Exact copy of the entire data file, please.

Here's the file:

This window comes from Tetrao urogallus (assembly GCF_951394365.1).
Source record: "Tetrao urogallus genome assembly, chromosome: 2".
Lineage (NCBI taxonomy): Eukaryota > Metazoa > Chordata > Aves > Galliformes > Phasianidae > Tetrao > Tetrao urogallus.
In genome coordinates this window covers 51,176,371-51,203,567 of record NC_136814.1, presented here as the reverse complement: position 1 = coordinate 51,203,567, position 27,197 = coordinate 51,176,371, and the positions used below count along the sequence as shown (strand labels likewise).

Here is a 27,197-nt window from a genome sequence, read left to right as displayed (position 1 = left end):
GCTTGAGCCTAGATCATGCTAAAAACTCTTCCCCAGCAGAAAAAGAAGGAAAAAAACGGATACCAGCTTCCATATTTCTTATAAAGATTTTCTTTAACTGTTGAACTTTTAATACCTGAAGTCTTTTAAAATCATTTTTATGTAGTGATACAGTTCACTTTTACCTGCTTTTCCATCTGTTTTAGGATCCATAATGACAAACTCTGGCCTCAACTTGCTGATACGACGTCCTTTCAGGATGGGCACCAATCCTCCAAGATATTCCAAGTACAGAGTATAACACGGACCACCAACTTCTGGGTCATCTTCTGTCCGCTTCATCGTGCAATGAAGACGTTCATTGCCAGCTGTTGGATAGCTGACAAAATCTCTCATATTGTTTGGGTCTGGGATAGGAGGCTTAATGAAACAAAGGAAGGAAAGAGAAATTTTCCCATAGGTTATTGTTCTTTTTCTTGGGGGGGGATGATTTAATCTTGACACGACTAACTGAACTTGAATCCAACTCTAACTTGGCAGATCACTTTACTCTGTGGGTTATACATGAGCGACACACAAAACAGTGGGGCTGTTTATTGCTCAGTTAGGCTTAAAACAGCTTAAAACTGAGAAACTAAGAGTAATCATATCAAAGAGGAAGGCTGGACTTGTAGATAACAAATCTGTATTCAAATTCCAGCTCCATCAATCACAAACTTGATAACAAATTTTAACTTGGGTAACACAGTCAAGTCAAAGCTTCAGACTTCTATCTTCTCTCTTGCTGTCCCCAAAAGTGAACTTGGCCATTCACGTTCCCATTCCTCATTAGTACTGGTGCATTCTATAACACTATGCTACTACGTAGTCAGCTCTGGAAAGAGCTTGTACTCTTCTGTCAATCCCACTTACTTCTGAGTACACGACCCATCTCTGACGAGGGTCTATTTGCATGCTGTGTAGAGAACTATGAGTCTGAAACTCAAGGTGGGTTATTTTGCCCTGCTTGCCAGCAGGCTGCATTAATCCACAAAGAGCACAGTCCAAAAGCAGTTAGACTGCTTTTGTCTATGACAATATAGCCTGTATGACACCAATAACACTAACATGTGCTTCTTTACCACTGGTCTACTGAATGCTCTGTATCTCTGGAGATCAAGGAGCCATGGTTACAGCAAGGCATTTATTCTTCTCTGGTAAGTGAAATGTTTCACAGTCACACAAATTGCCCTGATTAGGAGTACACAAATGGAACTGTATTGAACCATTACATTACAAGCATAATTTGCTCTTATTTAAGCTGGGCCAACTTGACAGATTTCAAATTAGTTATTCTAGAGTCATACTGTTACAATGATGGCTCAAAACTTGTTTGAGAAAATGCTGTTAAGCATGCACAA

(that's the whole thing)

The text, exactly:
This window comes from Tetrao urogallus (assembly GCF_951394365.1).
Source record: "Tetrao urogallus genome assembly, chromosome: 2".
Lineage (NCBI taxonomy): Eukaryota > Metazoa > Chordata > Aves > Galliformes > Phasianidae > Tetrao > Tetrao urogallus.
In genome coordinates this window covers 51,176,371-51,203,567 of record NC_136814.1, presented here as the reverse complement: position 1 = coordinate 51,203,567, position 27,197 = coordinate 51,176,371, and the positions used below count along the sequence as shown (strand labels likewise).

Here is a 27,197-nt window from a genome sequence, read left to right as displayed (position 1 = left end):
GCTTGAGCCTAGATCATGCTAAAAACTCTTCCCCAGCAGAAAAAGAAGGAAAAAAACGGATACCAGCTTCCATATTTCTTATAAAGATTTTCTTTAACTGTTGAACTTTTAATACCTGAAGTCTTTTAAAATCATTTTTATGTAGTGATACAGTTCACTTTTACCTGCTTTTCCATCTGTTTTAGGATCCATAATGACAAACTCTGGCCTCAACTTGCTGATACGACGTCCTTTCAGGATGGGCACCAATCCTCCAAGATATTCCAAGTACAGAGTATAACACGGACCACCAACTTCTGGGTCATCTTCTGTCCGCTTCATCGTGCAATGAAGACGTTCATTGCCAGCTGTTGGATAGCTGACAAAATCTCTCATATTGTTTGGGTCTGGGATAGGAGGCTTAATGAAACAAAGGAAGGAAAGAGAAATTTTCCCATAGGTTATTGTTCTTTTTCTTGGGGGGGGATGATTTAATCTTGACACGACTAACTGAACTTGAATCCAACTCTAACTTGGCAGATCACTTTACTCTGTGGGTTATACATGAGCGACACACAAAACAGTGGGGCTGTTTATTGCTCAGTTAGGCTTAAAACAGCTTAAAACTGAGAAACTAAGAGTAATCATATCAAAGAGGAAGGCTGGACTTGTAGATAACAAATCTGTATTCAAATTCCAGCTCCATCAATCACAAACTTGATAACAAATTTTAACTTGGGTAACACAGTCAAGTCAAAGCTTCAGACTTCTATCTTCTCTCTTGCTGTCCCCAAAAGTGAACTTGGCCATTCACGTTCCCATTCCTCATTAGTACTGGTGCATTCTATAACACTATGCTACTACGTAGTCAGCTCTGGAAAGAGCTTGTACTCTTCTGTCAATCCCACTTACTTCTGAGTACACGACCCATCTCTGACGAGGGTCTATTTGCATGCTGTGTAGAGAACTATGAGTCTGAAACTCAAGGTGGGTTATTTTGCCCTGCTTGCCAGCAGGCTGCATTAATCCACAAAGAGCACAGTCCAAAAGCAGTTAGACTGCTTTTGTCTATGACAATATAGCCTGTATGACACCAATAACACTAACATGTGCTTCTTTACCACTGGTCTACTGAATGCTCTGTATCTCTGGAGATCAAGGAGCCATGGTTACAGCAAGGCATTTATTCTTCTCTGGTAAGTGAAATGTTTCACAGTCACACAAATTGCCCTGATTAGGAGTACACAAATGGAACTGTATTGAACCATTACATTACAAGCATAATTTGCTCTTATTTAAGCTGGGCCAACTTGACAGATTTCAAATTAGTTATTCTAGAGTCATACTGTTACAATGATGGCTCAAAACTTGTTTGAGAAAATGCTGTTAAGCATGCACAA